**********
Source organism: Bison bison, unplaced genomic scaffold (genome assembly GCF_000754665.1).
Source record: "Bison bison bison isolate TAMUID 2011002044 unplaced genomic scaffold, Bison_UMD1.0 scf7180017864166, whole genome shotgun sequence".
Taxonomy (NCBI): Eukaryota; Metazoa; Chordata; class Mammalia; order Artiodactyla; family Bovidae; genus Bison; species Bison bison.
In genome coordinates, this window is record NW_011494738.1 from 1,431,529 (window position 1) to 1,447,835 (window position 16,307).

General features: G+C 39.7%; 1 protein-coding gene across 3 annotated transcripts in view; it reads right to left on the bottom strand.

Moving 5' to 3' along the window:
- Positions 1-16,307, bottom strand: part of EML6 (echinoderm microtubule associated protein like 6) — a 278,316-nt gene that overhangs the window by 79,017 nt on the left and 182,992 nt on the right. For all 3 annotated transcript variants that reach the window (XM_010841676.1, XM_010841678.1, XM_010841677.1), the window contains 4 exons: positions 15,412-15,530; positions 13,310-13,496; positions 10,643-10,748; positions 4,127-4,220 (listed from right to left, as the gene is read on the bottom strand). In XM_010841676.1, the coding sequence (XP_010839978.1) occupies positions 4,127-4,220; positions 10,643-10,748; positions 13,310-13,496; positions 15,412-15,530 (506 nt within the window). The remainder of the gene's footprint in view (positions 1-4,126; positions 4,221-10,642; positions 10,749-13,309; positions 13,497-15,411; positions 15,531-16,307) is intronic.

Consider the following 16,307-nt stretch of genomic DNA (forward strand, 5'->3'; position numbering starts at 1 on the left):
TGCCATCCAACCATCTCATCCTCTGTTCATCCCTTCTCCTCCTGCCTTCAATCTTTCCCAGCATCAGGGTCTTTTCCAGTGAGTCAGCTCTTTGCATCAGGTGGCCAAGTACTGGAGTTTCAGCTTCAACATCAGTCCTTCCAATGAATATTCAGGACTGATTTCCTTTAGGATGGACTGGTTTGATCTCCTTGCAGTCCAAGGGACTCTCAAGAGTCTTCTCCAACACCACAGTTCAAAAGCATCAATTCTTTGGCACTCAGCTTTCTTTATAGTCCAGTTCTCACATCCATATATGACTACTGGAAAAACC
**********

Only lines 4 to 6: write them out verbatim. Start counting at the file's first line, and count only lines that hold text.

In genome coordinates, this window is record NW_011494738.1 from 1,431,529 (window position 1) to 1,447,835 (window position 16,307).

General features: G+C 39.7%; 1 protein-coding gene across 3 annotated transcripts in view; it reads right to left on the bottom strand.

Moving 5' to 3' along the window: